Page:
Involvement of nitric oxide in anti-tumor effects of OK-432, a streptococcal anti-tumor immunotherapeutic agent

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Abstract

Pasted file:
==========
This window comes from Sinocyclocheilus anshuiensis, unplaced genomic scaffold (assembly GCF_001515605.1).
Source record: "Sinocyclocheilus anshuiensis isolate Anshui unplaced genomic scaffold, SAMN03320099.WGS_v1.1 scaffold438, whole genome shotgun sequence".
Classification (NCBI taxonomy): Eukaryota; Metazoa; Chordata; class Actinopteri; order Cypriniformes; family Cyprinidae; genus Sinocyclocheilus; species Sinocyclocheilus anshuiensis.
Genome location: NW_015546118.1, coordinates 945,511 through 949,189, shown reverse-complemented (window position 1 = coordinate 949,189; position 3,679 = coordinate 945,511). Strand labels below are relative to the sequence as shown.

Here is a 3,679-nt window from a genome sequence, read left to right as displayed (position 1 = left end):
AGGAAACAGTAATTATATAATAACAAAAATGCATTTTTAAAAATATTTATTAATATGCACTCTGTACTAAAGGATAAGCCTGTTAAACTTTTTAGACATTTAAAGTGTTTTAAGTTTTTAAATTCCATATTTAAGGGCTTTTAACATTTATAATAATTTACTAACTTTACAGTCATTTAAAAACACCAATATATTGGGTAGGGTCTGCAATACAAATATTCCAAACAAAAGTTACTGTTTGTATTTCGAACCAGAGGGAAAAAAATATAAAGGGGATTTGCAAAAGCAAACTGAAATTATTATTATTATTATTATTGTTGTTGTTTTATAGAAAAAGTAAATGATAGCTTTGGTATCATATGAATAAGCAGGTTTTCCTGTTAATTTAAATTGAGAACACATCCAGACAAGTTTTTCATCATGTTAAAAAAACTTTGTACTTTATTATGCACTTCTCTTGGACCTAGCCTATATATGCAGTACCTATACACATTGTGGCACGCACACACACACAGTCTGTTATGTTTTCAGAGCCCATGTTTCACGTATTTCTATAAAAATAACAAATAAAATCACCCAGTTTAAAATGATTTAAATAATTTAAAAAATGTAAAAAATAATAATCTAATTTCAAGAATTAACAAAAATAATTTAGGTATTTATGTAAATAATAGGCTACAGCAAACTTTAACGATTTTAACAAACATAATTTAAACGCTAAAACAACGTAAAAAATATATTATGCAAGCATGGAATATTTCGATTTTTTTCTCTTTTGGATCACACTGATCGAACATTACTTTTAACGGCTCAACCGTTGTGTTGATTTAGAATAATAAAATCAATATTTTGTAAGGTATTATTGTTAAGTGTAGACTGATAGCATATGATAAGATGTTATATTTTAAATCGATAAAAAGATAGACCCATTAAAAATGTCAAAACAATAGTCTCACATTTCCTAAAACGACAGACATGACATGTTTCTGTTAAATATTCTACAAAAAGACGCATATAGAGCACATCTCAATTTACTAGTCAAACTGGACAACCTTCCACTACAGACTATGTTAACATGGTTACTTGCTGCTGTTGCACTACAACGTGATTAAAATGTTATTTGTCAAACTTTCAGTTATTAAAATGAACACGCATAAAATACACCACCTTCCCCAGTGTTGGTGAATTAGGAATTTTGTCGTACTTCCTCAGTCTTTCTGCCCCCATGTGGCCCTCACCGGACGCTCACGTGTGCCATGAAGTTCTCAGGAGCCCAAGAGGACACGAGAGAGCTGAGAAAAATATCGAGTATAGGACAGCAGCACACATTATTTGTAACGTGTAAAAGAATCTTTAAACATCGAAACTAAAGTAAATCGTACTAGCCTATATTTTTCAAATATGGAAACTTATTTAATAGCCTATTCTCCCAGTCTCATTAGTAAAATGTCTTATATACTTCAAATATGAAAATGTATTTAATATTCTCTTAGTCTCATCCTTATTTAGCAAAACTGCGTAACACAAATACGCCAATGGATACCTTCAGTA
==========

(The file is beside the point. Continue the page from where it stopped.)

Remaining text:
We examined the role of nitric oxide (NO) induced by OK-432, a streptococcal immunotherapeutic agent, in anti-tumor effects of the OK-432 by in vitro and in vivo experiments using an NO synthase inhibitor, N-monomethyl-l-arginine acetate (NMA). The in vitro treatment of mouse splenocytes with OK-432 increased the expression of inducible NO synthase (iNOS) gene and NO production in a dose-dependent manner. Although it is well known that OK-432 induces cytokines such as interferon (IFN)-γ and tumor necrosis factor (TNF)-α;, both of which are known to be potent NO inducers, we observed only a partial reduction of OK-432-induced NO production with the addition of anti-IFN-γ and/or anti-TNF-α; neutralizing antibodies. The cytotoxicity of the splenocytes increased by in vitro OK-432 stimulation was almost completely inhibited by the treatment with NMA. OK-432 administration resulted in a marked prolongation of survival and a significant inhibition of tumor growth in syngeneic tumor-bearing mice, whereas NMA significantly inhibited the anti-tumor effects of OK-432. Although the increased cytotoxicity of adherent splenocytes derived from OK-432-treated tumor-bearing mice was almost completely inhibited by NMA, only partial inhibition by NMA was observed in the cytotoxicity of the nonadherent splenocytes. These findings strongly suggest that the iNOS/NO induced by OK-432 is intimately involved in the anti-tumor effects of OK-432.

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